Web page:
Faculty Spotlight: Clay Musser, MD

Meet Clay Musser, MD, a DGIM hospitalist and board certified clinical informatician. Clay is a well-respected leader in the deployment of Duke’s electronic medical record, Maestro Care. He contributes significantly to clinical content architecture across the entire enterprise of Duke. Notice the impact of mentors in his career path.

How long have you been at Duke?
I arrived at Duke in 2000 as a medicine intern in the primary care / academic generalist track and finished residency in 2003. While pursuing training in medical informatics (the interface between medicine and IT), I was only loosely affiliated with the division, so when I finally joined DUH Hospital Medicine in 2009, I could really appreciate the value of having a distinct clinical home, a wonderful peer group, and strong administrative support.


What are your responsibilities in the medical center?
In addition to my clinical work as an inpatient hospitalist at DUH, I serve as a provider champion and clinical content architect for Maestro Care, representing and working for the IT needs of prescribers (physicians, NPs, and PAs). In that role, I try to serve as liaison between the clinical side and the IT side, helping to translate between them and design optimal solutions. And although many projects are intended to benefit general medicine specifically, my primary goal is to meet the needs of Duke prescribers across all departments and divisions.

A typical day of front-line clinical rounding is immersive, challenging, and rewarding, and it gives me valuable insight into the needs of the Maestro Care user. A day of informatics work is extremely varied, ranging from meetings with a wide range of clinical staff (from many departments, divisions, and disciplines) to actually getting into Maestro Care and building modules like order sets and note templates. My particular focus is on our “knowledge management” efforts to keep Duke’s order sets, alerts, and other forms of clinical decision support effective, up to date, and organized.


Will our EHR facilitate research?
Although our focus in informatics over the years has largely been on operational support — implementing systems like CPOE (by McKesson) and then Maestro Care (by Epic) and then working through the seemingly endless wish list of improvements, I remain hopeful that we can build more actual research into this work. I have yet to find an EHR vendor that actually promotes or facilitates strong informatics research, such as making it simple to randomize a decision support intervention by user or by patient. But I was impressed to learn of some recent work in cardiology to configure pop-up alerts (BPAs) in Maestro Care that appear only to a subgroup of the faculty so that the effects can be teased out. We all know how tedious and aggravating interruptive alerts can be, so I think we need a lot more research like that if we are going to achieve the potential of health IT to improve both patient outcomes and provider satisfaction.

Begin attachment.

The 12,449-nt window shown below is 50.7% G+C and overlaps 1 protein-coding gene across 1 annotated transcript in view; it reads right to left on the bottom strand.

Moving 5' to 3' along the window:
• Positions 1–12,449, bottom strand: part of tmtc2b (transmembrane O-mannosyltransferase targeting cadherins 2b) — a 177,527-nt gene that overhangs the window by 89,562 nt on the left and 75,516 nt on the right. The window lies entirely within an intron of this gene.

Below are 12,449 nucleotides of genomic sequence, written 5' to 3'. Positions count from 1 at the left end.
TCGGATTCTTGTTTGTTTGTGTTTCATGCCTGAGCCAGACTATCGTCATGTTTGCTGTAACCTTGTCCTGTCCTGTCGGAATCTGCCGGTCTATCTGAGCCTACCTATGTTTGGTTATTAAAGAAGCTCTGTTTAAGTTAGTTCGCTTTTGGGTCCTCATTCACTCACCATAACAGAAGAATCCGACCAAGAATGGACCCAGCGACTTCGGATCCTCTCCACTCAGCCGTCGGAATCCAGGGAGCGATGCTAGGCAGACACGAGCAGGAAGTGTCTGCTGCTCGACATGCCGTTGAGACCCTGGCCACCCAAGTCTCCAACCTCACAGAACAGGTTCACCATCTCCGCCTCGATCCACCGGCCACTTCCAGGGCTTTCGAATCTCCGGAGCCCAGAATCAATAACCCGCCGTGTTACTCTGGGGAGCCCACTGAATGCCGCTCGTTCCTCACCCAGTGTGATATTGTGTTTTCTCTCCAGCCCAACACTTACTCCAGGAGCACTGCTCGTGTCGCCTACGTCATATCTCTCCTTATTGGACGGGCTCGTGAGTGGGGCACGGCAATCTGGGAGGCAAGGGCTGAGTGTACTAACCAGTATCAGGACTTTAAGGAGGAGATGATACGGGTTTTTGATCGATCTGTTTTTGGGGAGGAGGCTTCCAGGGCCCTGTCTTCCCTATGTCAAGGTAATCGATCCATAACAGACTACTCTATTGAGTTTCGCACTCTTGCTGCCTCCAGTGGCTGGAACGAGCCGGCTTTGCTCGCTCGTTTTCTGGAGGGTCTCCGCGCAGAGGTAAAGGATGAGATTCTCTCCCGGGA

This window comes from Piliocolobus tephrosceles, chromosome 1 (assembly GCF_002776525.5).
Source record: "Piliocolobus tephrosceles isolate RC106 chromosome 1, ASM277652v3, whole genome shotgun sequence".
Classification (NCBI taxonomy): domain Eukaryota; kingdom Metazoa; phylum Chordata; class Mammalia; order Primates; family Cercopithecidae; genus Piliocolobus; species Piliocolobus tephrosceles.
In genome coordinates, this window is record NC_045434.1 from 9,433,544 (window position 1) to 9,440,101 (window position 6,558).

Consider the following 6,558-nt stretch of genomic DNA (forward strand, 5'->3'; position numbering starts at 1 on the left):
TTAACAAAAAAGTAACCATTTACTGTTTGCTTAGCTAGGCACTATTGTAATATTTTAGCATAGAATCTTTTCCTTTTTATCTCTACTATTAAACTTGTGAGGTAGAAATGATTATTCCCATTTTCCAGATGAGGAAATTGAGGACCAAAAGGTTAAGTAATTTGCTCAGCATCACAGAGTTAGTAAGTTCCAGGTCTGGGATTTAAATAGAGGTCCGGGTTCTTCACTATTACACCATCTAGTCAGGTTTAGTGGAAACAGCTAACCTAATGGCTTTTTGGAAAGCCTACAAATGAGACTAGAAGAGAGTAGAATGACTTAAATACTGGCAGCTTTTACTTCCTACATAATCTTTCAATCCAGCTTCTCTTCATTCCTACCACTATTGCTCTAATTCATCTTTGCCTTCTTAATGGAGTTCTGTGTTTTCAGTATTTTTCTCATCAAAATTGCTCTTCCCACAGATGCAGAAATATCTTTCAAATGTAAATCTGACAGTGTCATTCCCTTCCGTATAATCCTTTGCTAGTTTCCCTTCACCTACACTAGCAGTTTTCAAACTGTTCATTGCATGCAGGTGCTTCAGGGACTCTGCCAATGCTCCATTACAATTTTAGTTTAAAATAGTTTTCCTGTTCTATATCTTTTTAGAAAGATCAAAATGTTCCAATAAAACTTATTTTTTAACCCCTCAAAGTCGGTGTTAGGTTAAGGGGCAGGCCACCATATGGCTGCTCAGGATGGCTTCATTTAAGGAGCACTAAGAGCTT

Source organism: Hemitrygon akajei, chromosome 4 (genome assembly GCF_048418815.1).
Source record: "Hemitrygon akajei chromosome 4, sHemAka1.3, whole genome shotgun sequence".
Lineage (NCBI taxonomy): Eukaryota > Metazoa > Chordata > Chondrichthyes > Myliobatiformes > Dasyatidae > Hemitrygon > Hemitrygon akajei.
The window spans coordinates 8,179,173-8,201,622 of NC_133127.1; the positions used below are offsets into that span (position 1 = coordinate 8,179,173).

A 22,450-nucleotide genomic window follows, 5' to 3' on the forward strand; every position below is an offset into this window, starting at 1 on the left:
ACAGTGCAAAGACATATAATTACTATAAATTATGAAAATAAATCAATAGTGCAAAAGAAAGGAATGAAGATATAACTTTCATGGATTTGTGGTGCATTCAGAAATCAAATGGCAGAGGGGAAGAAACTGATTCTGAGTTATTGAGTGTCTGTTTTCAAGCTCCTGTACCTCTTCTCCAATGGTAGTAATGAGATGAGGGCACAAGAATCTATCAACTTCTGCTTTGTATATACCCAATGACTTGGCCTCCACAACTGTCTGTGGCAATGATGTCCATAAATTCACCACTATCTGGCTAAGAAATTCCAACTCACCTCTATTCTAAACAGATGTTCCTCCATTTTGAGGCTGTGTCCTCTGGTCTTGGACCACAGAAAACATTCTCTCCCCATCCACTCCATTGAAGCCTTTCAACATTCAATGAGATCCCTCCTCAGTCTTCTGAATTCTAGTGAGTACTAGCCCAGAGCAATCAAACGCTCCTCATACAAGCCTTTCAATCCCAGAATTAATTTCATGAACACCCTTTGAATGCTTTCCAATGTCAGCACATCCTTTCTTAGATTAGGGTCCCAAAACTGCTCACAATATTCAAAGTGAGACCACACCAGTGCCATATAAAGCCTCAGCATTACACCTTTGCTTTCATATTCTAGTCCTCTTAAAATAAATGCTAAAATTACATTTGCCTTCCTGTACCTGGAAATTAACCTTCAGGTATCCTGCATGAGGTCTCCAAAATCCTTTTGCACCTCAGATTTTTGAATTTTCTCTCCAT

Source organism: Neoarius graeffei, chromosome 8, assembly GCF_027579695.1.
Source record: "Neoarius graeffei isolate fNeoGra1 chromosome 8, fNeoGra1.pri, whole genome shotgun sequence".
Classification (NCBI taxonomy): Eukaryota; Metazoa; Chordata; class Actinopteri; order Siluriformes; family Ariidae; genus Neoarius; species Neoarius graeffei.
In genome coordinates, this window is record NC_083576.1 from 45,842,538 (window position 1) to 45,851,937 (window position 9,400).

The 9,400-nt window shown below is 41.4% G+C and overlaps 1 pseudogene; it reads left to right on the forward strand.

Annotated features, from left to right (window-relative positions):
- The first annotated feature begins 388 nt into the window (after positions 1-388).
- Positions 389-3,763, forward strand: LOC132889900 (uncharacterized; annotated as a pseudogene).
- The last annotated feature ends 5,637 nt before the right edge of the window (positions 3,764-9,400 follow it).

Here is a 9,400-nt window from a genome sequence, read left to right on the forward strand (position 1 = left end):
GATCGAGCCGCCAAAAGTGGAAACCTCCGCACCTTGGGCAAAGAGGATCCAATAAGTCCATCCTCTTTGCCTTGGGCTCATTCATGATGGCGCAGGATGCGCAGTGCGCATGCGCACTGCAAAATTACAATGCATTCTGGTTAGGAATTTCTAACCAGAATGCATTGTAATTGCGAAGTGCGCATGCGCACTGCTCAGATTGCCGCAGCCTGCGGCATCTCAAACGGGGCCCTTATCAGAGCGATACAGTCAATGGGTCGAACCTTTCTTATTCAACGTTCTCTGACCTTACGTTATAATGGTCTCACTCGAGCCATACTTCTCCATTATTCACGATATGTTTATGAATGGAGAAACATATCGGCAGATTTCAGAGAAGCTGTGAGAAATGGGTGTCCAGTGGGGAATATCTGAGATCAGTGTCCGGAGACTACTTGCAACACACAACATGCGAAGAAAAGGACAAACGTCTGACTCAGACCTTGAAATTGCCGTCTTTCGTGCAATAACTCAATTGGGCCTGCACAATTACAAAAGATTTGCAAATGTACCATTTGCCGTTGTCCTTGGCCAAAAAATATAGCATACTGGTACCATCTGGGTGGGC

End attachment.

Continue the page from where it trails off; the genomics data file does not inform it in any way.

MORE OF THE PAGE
How did you get into the field of informatics?

Musser Family

The Musser Family celebrating Duke football’s long-awaited bowl victory!

By the end of residency in 2003, I had realized my particular passion was for informatics. Duke’s formal training program of the 1990s no longer existed, but I found vital support from Duke Biomedical Engineering, who gave me great freedom in designing a relevant master’s degree curriculum, and the wonderful mentorship of Ed Hammond, PhD, the father of medical informatics at Duke (and a founding father internationally). Cardiologist Jimmy Tcheng integrated me into the burgeoning team that in 2004 started implementing CPOE (computerized provider order entry), which was a great way to apply what I was learning in class. DHTS leadership, particularly pulmonologist Mike Russell, continued to nurture my informatics work and enabled me to assist with some new developments in Duke’s eBrowser. In 2011, I was excited to start helping with the transition to Maestro Care, which finally gave Duke a complete, integrated EHR. And last year I became board-certified in the young specialty of Clinical Informatics.


How has your subject area changed or where do you see future changes? 
Change is certainly the name of the game in informatics, and we’ve all experienced the ups and downs of the EHR transition. Our pockets remind us every hour how quickly mobile computing is changing both our work and personal lives. I also hope to see us find ways to use IT to actually lessen the burden of digital paperwork, possibly by recording aspects of our clinical encounters.


Have you recently read any books that would be of interest to the division?
I found The Digital Doctor, by Bob Wachter, MD, to be a remarkable book that not only explains much of the frustration and angst physicians everywhere have felt toward technology (not just work inefficiency, but also safety concerns) but also rekindles optimism about how much we will ultimately achieve through technology to benefit both patients and clinicians.


Fun Fact!  I grew up less than 30 miles from one of the hotbeds of football — the University of Oklahoma — yet I watched very few games growing up. But now that I work for this basketball school, I find myself a football season ticket holder and part of a family of Duke alums that do their best to attend even the bowl games at the bitter cold end of the season!

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